"No, we don't have anything scheduled on Kashmir," Pierce said Friday during a press conference here as Britain assumed the monthly Presidency of the 15-nation top organ of the UN.
The UN Security Council will not be discussing the issue of Kashmir this month, Karen Pierce, Permanent Representative of the UK to the UN and President of the Security Council for November has said, underlining that there are a lot of issues going on in the world.
“No, we don’t have anything scheduled on Kashmir,” Pierce said Friday during a press conference here as Britain assumed the monthly Presidency of the 15-nation top organ of the UN. She was asked by a Syrian reporter if any meeting or discussion is scheduled on Kashmir during Britain’s Presidency of the Council.
- Rule of land supreme, not your policy: Parliamentary panel on information technology to Twitter
- IMA, doctors hold nationwide protest; Health Ministry writes to states seeking safety of healthcare workers
- No colonel can become general overnight, says Partap Singh Bajwa amid buzz over reconciliation with CM Amarinder Singh
Pierce added that “there are a lot of issues going on in the world and each month Presidency picks a few that are not routinely scheduled as part of the rhythm of the Security Council’s business. “We have not picked Kashmir because the Security Council had an opportunity to discuss it recently and we have not been asked by any other Security Council member to schedule a meeting,” Pierce said.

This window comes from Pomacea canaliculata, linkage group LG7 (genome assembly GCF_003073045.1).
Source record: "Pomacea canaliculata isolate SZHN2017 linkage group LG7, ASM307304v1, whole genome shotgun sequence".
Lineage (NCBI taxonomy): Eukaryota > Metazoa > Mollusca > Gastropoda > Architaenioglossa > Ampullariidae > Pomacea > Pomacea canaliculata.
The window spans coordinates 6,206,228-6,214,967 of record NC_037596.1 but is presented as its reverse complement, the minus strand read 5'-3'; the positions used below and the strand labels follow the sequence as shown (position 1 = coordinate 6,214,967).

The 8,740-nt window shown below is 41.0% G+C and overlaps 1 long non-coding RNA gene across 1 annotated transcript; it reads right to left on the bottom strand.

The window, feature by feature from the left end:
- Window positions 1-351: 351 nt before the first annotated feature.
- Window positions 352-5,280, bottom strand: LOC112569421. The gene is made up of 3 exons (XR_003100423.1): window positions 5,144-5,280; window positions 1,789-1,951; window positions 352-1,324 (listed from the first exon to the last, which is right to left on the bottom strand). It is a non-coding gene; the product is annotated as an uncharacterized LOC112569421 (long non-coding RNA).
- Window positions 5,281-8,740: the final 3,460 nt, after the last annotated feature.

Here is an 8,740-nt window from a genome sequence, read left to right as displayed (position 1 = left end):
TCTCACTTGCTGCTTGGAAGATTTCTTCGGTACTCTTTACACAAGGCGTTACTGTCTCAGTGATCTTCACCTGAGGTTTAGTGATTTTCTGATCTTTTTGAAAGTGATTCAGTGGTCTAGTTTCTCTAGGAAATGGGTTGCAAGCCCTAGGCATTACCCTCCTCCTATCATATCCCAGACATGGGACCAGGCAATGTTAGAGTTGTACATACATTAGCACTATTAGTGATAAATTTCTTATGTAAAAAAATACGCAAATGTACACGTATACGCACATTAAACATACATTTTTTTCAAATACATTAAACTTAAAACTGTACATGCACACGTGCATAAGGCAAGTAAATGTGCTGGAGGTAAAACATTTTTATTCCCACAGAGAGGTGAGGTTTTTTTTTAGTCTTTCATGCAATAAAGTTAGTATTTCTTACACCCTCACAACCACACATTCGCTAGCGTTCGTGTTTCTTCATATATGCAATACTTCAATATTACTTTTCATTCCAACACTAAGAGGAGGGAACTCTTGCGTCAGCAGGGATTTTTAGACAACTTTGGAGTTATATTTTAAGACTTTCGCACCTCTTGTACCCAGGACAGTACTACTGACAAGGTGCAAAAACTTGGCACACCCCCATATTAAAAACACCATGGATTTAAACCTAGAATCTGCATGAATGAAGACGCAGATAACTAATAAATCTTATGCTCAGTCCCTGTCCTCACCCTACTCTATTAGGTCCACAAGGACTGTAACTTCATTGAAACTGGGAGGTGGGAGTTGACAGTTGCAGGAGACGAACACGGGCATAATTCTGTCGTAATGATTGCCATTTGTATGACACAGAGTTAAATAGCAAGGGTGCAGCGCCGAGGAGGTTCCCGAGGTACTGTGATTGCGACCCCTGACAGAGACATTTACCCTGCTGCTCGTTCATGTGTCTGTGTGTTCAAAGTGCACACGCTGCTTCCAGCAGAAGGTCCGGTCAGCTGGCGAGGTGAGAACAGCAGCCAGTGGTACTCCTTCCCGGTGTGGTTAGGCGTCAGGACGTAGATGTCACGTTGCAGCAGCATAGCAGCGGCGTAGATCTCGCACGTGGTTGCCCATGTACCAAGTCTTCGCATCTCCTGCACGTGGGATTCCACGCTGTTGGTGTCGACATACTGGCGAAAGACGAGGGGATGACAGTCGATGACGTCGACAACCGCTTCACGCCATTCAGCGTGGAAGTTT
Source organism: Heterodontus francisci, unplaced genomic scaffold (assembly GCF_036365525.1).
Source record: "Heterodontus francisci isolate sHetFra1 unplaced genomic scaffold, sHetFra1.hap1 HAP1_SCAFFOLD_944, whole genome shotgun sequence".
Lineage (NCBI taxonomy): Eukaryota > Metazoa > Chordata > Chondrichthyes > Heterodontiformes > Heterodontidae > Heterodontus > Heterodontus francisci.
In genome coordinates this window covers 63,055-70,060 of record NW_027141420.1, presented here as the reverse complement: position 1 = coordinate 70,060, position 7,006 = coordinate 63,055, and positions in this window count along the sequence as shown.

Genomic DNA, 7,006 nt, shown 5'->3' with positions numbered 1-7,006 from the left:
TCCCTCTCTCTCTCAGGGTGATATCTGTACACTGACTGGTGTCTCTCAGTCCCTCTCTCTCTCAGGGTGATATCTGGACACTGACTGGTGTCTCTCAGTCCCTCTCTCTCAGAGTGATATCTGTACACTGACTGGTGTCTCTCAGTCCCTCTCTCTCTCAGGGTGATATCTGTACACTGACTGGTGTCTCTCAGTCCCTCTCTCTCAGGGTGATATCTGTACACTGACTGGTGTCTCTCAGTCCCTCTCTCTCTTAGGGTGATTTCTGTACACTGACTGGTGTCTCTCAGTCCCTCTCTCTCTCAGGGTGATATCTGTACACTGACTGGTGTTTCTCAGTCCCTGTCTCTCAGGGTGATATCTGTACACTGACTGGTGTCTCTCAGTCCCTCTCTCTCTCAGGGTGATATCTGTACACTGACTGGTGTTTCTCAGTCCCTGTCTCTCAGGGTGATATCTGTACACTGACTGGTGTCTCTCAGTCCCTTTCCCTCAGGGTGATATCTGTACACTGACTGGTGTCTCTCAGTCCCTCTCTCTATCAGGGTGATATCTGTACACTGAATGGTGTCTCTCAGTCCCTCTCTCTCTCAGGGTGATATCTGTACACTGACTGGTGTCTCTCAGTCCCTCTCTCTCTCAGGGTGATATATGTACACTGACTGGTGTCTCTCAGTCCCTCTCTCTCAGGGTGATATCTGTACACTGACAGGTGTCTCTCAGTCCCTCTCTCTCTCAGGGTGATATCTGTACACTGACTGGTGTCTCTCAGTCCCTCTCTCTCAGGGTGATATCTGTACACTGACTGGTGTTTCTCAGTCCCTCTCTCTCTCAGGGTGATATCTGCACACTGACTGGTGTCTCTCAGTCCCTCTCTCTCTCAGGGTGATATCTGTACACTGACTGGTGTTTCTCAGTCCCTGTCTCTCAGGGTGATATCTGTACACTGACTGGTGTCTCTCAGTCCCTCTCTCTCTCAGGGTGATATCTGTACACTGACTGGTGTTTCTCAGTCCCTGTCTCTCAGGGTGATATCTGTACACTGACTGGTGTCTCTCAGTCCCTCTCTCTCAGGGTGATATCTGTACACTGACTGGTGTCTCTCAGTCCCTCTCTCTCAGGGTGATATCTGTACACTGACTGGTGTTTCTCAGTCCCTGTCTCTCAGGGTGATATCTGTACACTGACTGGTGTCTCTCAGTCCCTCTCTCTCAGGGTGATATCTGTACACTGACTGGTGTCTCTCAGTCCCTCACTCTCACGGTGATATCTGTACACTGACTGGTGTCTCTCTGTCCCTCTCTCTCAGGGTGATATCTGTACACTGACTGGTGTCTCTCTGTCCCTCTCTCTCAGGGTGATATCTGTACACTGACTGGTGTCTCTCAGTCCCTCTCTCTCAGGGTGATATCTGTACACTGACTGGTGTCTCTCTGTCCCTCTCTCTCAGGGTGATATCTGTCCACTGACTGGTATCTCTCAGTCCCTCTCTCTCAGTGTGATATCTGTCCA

After Pakistan and China sought a meeting on Kashmir, the Security Council had in August held closed consultations to discuss India revoking the special status of Jammu and Kashmir. China asked for “closed consultations” on the matter after Pakistan, Beijing’s closest ally, wrote a letter on the issue to the world body.
The consultations had ended without any outcome or statement from the powerful UN organ, dealing a huge snub to Pakistan’s efforts to internationalise the Kashmir issue, which an overwhelming majority in the Council stressed is a bilateral matter between New Delhi and Islamabad. India has also made it clear that Kashmir is a bilateral issue with Pakistan and ruled out any scope for third party mediation.